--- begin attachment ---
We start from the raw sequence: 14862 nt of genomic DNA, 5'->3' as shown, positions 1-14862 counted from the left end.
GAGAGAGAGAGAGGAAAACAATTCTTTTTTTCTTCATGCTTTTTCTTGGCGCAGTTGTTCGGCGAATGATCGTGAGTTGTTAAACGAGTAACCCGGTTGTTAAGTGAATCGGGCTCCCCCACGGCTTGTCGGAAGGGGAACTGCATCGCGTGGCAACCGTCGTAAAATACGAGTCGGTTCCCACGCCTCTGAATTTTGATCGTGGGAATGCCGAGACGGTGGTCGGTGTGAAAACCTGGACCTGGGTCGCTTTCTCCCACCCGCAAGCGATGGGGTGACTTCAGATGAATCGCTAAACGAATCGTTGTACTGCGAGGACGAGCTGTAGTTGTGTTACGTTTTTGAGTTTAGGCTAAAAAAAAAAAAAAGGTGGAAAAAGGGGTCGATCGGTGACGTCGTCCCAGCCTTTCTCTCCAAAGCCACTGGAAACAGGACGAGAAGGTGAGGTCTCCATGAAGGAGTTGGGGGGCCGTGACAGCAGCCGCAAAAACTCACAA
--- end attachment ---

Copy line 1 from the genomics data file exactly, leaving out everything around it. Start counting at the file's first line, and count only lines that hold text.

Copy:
We start from the raw sequence: 14862 nt of genomic DNA, 5'->3' as shown, positions 1-14862 counted from the left end.